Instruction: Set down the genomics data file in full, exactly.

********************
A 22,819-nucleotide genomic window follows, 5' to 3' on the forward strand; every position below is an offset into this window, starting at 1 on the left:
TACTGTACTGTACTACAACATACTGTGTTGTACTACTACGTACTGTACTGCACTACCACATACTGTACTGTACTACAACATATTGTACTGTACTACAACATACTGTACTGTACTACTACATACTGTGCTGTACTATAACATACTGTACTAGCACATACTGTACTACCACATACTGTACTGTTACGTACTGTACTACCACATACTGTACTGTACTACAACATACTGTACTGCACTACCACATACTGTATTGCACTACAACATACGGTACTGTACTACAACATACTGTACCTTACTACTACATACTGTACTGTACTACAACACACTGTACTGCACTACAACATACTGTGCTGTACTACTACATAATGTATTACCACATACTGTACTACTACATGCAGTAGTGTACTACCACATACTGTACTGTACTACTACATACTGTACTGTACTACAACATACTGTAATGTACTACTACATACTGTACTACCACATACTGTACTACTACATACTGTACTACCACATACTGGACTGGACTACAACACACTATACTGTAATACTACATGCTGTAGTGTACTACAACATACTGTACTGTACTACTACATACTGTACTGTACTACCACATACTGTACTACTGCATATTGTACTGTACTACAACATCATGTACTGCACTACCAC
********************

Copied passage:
A 22,819-nucleotide genomic window follows, 5' to 3' on the forward strand; every position below is an offset into this window, starting at 1 on the left:
TACTGTACTGTACTACAACATACTGTGTTGTACTACTACGTACTGTACTGCACTACCACATACTGTACTGTACTACAACATATTGTACTGTACTACAACATACTGTACTGTACTACTACATACTGTGCTGTACTATAACATACTGTACTAGCACATACTGTACTACCACATACTGTACTGTTACGTACTGTACTACCACATACTGTACTGTACTACAACATACTGTACTGCACTACCACATACTGTATTGCACTACAACATACGGTACTGTACTACAACATACTGTACCTTACTACTACATACTGTACTGTACTACAACACACTGTACTGCACTACAACATACTGTGCTGTACTACTACATAATGTATTACCACATACTGTACTACTACATGCAGTAGTGTACTACCACATACTGTACTGTACTACTACATACTGTACTGTACTACAACATACTGTAATGTACTACTACATACTGTACTACCACATACTGTACTACTACATACTGTACTACCACATACTGGACTGGACTACAACACACTATACTGTAATACTACATGCTGTAGTGTACTACAACATACTGTACTGTACTACTACATACTGTACTGTACTACCACATACTGTACTACTGCATATTGTACTGTACTACAACATCATGTACTGCACTACCAC